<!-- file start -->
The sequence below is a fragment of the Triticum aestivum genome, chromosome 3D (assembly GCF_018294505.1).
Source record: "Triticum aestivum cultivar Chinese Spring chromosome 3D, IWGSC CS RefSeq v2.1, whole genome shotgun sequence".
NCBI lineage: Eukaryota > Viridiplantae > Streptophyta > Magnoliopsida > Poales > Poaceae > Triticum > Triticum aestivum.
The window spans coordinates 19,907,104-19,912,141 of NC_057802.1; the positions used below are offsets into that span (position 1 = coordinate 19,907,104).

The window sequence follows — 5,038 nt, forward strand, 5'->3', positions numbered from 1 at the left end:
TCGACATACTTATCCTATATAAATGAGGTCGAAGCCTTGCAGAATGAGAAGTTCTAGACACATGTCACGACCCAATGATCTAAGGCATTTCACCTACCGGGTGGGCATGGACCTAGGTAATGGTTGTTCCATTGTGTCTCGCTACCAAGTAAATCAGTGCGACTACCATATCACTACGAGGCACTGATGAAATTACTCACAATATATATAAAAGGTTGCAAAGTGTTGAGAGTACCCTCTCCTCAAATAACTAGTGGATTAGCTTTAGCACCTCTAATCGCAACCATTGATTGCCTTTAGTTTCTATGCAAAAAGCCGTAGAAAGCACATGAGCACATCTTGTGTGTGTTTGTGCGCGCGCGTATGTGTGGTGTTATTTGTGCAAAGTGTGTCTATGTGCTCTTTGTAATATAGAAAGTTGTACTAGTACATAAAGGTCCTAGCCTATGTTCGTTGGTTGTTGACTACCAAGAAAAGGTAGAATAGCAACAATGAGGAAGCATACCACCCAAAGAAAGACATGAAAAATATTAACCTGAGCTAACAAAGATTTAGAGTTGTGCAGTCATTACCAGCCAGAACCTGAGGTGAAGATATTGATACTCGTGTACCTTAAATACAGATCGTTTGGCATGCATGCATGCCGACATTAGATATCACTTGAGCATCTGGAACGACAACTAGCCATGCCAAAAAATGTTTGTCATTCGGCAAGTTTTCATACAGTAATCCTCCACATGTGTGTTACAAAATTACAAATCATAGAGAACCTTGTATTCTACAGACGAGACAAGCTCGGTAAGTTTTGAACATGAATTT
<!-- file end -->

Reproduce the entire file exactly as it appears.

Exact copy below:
The sequence below is a fragment of the Triticum aestivum genome, chromosome 3D (assembly GCF_018294505.1).
Source record: "Triticum aestivum cultivar Chinese Spring chromosome 3D, IWGSC CS RefSeq v2.1, whole genome shotgun sequence".
NCBI lineage: Eukaryota > Viridiplantae > Streptophyta > Magnoliopsida > Poales > Poaceae > Triticum > Triticum aestivum.
The window spans coordinates 19,907,104-19,912,141 of NC_057802.1; the positions used below are offsets into that span (position 1 = coordinate 19,907,104).

The window sequence follows — 5,038 nt, forward strand, 5'->3', positions numbered from 1 at the left end:
TCGACATACTTATCCTATATAAATGAGGTCGAAGCCTTGCAGAATGAGAAGTTCTAGACACATGTCACGACCCAATGATCTAAGGCATTTCACCTACCGGGTGGGCATGGACCTAGGTAATGGTTGTTCCATTGTGTCTCGCTACCAAGTAAATCAGTGCGACTACCATATCACTACGAGGCACTGATGAAATTACTCACAATATATATAAAAGGTTGCAAAGTGTTGAGAGTACCCTCTCCTCAAATAACTAGTGGATTAGCTTTAGCACCTCTAATCGCAACCATTGATTGCCTTTAGTTTCTATGCAAAAAGCCGTAGAAAGCACATGAGCACATCTTGTGTGTGTTTGTGCGCGCGCGTATGTGTGGTGTTATTTGTGCAAAGTGTGTCTATGTGCTCTTTGTAATATAGAAAGTTGTACTAGTACATAAAGGTCCTAGCCTATGTTCGTTGGTTGTTGACTACCAAGAAAAGGTAGAATAGCAACAATGAGGAAGCATACCACCCAAAGAAAGACATGAAAAATATTAACCTGAGCTAACAAAGATTTAGAGTTGTGCAGTCATTACCAGCCAGAACCTGAGGTGAAGATATTGATACTCGTGTACCTTAAATACAGATCGTTTGGCATGCATGCATGCCGACATTAGATATCACTTGAGCATCTGGAACGACAACTAGCCATGCCAAAAAATGTTTGTCATTCGGCAAGTTTTCATACAGTAATCCTCCACATGTGTGTTACAAAATTACAAATCATAGAGAACCTTGTATTCTACAGACGAGACAAGCTCGGTAAGTTTTGAACATGAATTT